That Vow looks disingenuous to me wherein it talks about “continuation of the Barnett allocation for resources” and yet claims the UK will be “sharing our resources equitably”. To be clear, it cannot do both and it is unacceptable to pretend that it can, even if it is only for a few days and to naïve, foolish Scottish voters.

      1. Roy Grainger
        September 16, 2014

        It is a very odd vow. It seems to be saying the Barnett formula will continue in perpetuity whereas I thought governments couldn’t bind the hands of future governments in that way. Maybe it means the Barnett formula will continue for as long as those three are party leaders which could be a much shorter time of less than a year. I assume it must be the latter.

        If a two-speed NHS develops with lavish public funding in Scotland health tourism from Wales will be a boom industry.

    2. matthu
      September 16, 2014

      Where does a “vow” rank alongside a “pledge” or a “cast iron promise”?

  7. Old Albion
    September 16, 2014

    Too many politicians and political commentators continue to compare English identity to all that is evil. It’s a form of self-loathing that i find hard to comprehend.
    The same people laud Scottish/Welsh identity as they do French/German/Canadian etc. In fact anyone and everyone who isn’t English.
    This once united Kingdom is on the road to dissolution. Fifteen years ago with the advent of Devolution i predicted the departure of Scotland (even a ‘No’ vote will still begin their departure, thanks to Devo max,max,max.) I suggested then we needed a new constitution built on Federalism. I wrote to politicians and of course was dismissed.
    There is still a chance for Federalism, but time is slipping away.
    England deserves no less than Scotland. Balkanisation is an insult to this nation. It would never be proffered by any g0vernment anywhere else in the West/Europe.
    If the next government fails to grasp the truth of this, the end result will be England seeking independance. The precious Union will then be gone, for ever.
    We need an English Parliament. Yesterday i agreed with you that creating a situation in Westminster where English constituency MP’s vote on English issues is a beginning. It must not be the end.

    I know there is not a vacancy at the moment. But should the leader of the Conservative party become open to nominations. Please put yourself forward John. England needs you.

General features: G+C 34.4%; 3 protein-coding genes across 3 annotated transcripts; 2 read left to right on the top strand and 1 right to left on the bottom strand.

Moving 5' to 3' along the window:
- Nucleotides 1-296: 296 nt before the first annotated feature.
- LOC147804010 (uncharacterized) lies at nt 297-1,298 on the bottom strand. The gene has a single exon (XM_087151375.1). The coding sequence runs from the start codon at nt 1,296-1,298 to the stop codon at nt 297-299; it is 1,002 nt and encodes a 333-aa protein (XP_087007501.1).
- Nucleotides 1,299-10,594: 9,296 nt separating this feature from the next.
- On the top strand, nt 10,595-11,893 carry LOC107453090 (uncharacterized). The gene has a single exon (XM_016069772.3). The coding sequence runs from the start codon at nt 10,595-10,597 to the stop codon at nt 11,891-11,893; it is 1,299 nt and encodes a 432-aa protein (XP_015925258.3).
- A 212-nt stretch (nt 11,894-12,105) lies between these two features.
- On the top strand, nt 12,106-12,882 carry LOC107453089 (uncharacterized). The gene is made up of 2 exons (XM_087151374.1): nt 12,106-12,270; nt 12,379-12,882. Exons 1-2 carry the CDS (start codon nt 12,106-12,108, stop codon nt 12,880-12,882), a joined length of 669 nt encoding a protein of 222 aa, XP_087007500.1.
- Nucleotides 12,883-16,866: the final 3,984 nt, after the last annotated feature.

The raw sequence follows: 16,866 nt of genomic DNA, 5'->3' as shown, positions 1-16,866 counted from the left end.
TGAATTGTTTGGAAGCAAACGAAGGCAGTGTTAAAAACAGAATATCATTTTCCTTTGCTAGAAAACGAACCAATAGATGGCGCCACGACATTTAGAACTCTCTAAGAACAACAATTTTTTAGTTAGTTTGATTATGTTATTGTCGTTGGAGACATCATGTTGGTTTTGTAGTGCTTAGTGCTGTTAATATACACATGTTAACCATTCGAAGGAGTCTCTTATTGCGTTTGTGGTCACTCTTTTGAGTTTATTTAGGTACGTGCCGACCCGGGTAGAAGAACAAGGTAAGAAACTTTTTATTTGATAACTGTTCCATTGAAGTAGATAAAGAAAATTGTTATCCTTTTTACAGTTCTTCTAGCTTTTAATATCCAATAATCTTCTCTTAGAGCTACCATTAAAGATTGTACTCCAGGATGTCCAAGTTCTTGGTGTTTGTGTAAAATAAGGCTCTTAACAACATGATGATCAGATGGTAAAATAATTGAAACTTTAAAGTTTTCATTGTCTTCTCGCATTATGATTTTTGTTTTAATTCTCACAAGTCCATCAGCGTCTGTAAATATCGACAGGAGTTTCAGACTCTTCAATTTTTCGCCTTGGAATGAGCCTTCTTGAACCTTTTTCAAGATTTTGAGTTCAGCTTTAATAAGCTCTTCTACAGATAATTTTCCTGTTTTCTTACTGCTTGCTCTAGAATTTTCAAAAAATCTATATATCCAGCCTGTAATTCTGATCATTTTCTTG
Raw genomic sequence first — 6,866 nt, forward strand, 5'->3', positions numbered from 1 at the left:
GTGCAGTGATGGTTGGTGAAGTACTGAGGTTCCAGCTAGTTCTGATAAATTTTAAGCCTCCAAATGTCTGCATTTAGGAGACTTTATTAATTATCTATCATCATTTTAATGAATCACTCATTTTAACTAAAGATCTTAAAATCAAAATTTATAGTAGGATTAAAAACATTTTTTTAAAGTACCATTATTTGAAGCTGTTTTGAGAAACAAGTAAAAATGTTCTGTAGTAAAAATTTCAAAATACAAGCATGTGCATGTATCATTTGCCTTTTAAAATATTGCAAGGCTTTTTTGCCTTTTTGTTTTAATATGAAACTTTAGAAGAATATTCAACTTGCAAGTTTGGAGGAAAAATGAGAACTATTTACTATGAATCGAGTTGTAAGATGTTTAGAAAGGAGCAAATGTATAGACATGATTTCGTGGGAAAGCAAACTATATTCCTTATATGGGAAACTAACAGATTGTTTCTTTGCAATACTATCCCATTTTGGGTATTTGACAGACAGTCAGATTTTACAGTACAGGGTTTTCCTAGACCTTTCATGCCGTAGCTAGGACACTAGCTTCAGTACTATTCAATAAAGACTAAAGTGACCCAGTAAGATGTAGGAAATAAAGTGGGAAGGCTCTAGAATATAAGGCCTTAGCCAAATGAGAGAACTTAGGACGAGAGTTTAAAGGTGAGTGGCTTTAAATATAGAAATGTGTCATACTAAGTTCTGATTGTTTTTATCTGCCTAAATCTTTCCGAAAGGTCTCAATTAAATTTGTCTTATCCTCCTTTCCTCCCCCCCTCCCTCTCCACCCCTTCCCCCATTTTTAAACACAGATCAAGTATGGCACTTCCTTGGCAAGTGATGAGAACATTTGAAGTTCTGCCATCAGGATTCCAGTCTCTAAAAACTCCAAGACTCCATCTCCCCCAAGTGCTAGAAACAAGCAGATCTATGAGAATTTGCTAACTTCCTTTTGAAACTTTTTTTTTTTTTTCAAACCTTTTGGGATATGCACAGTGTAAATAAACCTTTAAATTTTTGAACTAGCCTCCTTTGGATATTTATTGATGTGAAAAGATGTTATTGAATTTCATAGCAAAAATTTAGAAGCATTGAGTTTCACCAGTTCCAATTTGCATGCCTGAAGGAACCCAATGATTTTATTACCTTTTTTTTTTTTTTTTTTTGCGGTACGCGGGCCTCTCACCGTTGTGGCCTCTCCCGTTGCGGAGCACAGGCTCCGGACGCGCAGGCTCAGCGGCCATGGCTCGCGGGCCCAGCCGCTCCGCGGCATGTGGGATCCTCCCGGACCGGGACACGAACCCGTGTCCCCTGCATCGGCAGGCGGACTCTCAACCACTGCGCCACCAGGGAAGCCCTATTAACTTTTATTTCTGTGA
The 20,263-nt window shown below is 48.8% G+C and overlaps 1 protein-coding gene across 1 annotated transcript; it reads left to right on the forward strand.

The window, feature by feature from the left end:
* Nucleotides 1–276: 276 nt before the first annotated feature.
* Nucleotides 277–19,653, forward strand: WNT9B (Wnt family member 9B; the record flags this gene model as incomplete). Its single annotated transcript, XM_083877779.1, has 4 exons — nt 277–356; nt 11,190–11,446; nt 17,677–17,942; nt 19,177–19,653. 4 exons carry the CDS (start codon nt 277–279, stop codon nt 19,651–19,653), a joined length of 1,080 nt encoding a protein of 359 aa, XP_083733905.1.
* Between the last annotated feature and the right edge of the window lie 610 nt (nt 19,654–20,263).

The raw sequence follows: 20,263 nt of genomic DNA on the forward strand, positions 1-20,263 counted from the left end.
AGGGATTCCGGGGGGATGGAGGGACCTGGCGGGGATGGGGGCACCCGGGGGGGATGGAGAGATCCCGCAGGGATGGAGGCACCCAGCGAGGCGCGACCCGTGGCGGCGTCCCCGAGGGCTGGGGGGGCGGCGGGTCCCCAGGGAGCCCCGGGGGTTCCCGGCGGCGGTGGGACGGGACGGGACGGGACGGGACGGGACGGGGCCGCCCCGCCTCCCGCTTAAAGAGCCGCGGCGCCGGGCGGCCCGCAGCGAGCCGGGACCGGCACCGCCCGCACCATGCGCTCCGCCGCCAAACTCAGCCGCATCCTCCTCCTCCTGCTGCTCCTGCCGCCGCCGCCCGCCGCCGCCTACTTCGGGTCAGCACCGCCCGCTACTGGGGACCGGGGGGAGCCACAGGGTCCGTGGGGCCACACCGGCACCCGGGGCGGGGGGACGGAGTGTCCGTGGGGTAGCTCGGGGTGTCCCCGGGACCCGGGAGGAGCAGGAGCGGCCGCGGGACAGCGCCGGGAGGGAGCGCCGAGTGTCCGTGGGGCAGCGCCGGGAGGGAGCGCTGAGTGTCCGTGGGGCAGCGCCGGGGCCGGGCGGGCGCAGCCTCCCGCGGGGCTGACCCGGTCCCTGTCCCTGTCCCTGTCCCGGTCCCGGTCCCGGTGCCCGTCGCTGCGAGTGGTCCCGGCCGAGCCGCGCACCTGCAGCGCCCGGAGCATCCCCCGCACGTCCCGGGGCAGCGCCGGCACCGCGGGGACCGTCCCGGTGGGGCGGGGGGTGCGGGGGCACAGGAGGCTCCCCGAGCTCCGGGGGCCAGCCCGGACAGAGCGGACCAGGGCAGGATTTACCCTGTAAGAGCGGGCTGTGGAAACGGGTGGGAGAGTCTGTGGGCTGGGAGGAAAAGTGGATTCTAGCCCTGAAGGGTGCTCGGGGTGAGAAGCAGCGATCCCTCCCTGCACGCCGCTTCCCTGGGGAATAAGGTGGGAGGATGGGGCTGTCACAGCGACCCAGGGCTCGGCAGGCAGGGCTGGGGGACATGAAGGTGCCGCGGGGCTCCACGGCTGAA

1. agricola
      September 16, 2014

      Yes I would support such a nomination. Sadly political parties shy from people of intellect and integrity. Witness what the mediocre rabble did to Enoch Powell and Margaret Thatcher. I sense we are moving to a pivotal point in UK politics and no one person, in a position of power, has any sense of direction that involves anything other than survival. Worst of all they are terrified of consulting the people because the answer they will get is not what they want.

    2. Denis Cooper
      September 16, 2014

      “England deserves no less than Scotland”

      I agree, but Cameron, Miliband and Clegg do not agree; and I’m sad to say nor does our kind host, who as far as I can understand thinks the English could make do with some kind of fudge with the UK MPs at Westminster rather than having their own separately elected Parliament and government exercising devolved powers for the whole of England.

    3. Mark B
      September 16, 2014

      I agree with much of what you say.

      Sheer Political cowardice and the obsessive desire to hang to power and control over us has brought us to this point.

      What is lacking here from the Political Class, is leadership, imagination, belief, and the desire to establish a new relationship for ALL the people of the UK over and above petty party political considerations.